Alfa Romeo’s product plan until 2014 has been leaked on the internet and has revealed that the Italian automaker plans on launching seven new or redesigned models in the next three years, most of which will be available on the U.S. market.
The plan’s strategy sounds like a broken record: to revitalize the Alfa brand and sell the cars in North America, words that have been tossed around time and again since Alfa left U.S. shores in 1994. What’s different this time is that there are actions behind those words and everything seems to be fairly well planned out, not to mention imminent.
2011 is the calm before the storm. There are no new models, just minor revamping of the existing lineup. New colors, new trim levels, and so on. The new models will begin to arrive in 2012, starting with the production version of the popular mid-engined 4C concept that Alfa showed in Geneva earlier this year. The 4C will have the honor of being the first car the brand will send over to the United States. 2012 also marks when Alfa’s long-rumored compact SUV will finally see the light of day. It will compete against the Volkswagen Tiguan and in Europe the Ford Kuga. The last bit of news for next year is that the three-door MiTo hatchback will get a facelift.
In 2013 Alfa will launch the car that will replace the 159. There is a very good chance it will be called the Giulia and it will be launched as both as a sedan and a wagon. Both versions of it are being developed with the U.S. market in mind and will be available on American soil. The MiTo family is scheduled to grow that year, adding a five-door hatchback and a convertible version to the existing three-door model.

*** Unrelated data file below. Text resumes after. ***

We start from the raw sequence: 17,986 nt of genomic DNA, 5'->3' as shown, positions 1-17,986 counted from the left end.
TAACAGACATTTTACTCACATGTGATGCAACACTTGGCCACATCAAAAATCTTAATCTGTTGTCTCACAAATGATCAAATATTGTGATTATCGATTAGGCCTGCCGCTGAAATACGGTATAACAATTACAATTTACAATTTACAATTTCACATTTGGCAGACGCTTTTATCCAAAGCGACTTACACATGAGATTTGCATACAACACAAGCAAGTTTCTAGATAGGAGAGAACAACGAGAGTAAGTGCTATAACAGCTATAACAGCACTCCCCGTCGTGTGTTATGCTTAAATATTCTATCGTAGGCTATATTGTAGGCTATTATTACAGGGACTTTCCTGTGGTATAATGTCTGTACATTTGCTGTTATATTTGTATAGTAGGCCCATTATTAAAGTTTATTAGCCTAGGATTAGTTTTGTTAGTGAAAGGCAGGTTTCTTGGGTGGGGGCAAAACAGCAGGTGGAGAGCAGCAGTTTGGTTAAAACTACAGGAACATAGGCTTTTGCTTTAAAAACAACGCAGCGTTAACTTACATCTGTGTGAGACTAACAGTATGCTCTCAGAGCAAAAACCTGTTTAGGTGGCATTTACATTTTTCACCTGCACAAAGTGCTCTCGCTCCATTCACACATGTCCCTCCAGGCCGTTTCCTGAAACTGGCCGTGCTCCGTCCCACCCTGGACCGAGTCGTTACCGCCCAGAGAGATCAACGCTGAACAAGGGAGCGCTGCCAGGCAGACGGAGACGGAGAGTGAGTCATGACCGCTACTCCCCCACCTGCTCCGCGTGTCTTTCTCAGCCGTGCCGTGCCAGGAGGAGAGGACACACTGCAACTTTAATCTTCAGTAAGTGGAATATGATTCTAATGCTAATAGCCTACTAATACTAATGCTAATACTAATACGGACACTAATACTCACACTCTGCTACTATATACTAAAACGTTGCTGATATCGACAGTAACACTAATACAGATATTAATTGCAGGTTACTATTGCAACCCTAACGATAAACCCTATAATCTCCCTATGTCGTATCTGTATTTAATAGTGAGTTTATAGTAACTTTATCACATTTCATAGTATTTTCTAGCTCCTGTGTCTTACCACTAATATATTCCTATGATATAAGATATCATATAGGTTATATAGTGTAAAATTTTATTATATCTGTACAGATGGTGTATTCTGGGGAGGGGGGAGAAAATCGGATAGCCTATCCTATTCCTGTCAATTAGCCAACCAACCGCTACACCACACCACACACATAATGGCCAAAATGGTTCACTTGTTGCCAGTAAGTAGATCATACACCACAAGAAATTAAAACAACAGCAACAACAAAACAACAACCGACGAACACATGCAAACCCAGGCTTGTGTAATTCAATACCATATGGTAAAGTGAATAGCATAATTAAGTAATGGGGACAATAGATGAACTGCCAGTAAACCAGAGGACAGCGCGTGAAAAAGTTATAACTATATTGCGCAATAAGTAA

The popular Giulietta will get a facelift in 2014 and it will be accompanied by a new SUV that will be larger than the one that Alfa will release next year. Basing it on a Chrysler platform is not out of the question. Both SUVs will be available in the United State; Fiat plans on utilizing Chrysler’s existing dealer network to distribute Alfas there.
So far no precise date for any of this has been mentioned but new and U.S.-bound Alfas are right around the corner and unlike the numerous other rumors that have circulated about this for the past couple of years, this time it looks set in stone.